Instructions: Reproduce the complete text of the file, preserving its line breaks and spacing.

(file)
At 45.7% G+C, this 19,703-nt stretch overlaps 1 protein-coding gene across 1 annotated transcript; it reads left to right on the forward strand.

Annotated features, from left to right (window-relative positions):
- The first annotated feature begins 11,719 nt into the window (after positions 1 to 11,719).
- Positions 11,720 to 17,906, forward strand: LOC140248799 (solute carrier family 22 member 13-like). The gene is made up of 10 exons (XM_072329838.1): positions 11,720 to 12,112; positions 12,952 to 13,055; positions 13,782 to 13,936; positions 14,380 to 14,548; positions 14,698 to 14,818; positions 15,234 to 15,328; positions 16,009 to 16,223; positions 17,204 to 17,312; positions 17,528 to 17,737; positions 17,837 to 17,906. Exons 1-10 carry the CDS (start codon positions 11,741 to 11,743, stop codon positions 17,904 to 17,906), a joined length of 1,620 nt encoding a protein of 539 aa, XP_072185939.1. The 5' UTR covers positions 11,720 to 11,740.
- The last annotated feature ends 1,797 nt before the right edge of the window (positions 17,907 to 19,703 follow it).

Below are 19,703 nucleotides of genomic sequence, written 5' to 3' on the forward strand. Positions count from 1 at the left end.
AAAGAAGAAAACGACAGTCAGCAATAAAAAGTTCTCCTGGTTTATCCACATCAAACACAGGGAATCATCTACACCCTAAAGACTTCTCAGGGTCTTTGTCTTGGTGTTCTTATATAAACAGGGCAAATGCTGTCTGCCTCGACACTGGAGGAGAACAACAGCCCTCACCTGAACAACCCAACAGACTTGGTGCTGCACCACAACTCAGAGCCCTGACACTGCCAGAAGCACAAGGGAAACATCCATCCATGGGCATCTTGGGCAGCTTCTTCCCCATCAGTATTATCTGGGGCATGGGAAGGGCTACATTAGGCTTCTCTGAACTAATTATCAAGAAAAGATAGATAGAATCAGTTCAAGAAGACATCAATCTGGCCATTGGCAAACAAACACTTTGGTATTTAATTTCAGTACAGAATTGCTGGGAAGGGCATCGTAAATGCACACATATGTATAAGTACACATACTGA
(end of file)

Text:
At 45.7% G+C, this 19,703-nt stretch overlaps 1 protein-coding gene across 1 annotated transcript; it reads left to right on the forward strand.

Annotated features, from left to right (window-relative positions):
- The first annotated feature begins 11,719 nt into the window (after positions 1 to 11,719).
- Positions 11,720 to 17,906, forward strand: LOC140248799 (solute carrier family 22 member 13-like). The gene is made up of 10 exons (XM_072329838.1): positions 11,720 to 12,112; positions 12,952 to 13,055; positions 13,782 to 13,936; positions 14,380 to 14,548; positions 14,698 to 14,818; positions 15,234 to 15,328; positions 16,009 to 16,223; positions 17,204 to 17,312; positions 17,528 to 17,737; positions 17,837 to 17,906. Exons 1-10 carry the CDS (start codon positions 11,741 to 11,743, stop codon positions 17,904 to 17,906), a joined length of 1,620 nt encoding a protein of 539 aa, XP_072185939.1. The 5' UTR covers positions 11,720 to 11,740.
- The last annotated feature ends 1,797 nt before the right edge of the window (positions 17,907 to 19,703 follow it).

Below are 19,703 nucleotides of genomic sequence, written 5' to 3' on the forward strand. Positions count from 1 at the left end.
AAAGAAGAAAACGACAGTCAGCAATAAAAAGTTCTCCTGGTTTATCCACATCAAACACAGGGAATCATCTACACCCTAAAGACTTCTCAGGGTCTTTGTCTTGGTGTTCTTATATAAACAGGGCAAATGCTGTCTGCCTCGACACTGGAGGAGAACAACAGCCCTCACCTGAACAACCCAACAGACTTGGTGCTGCACCACAACTCAGAGCCCTGACACTGCCAGAAGCACAAGGGAAACATCCATCCATGGGCATCTTGGGCAGCTTCTTCCCCATCAGTATTATCTGGGGCATGGGAAGGGCTACATTAGGCTTCTCTGAACTAATTATCAAGAAAAGATAGATAGAATCAGTTCAAGAAGACATCAATCTGGCCATTGGCAAACAAACACTTTGGTATTTAATTTCAGTACAGAATTGCTGGGAAGGGCATCGTAAATGCACACATATGTATAAGTACACATACTGA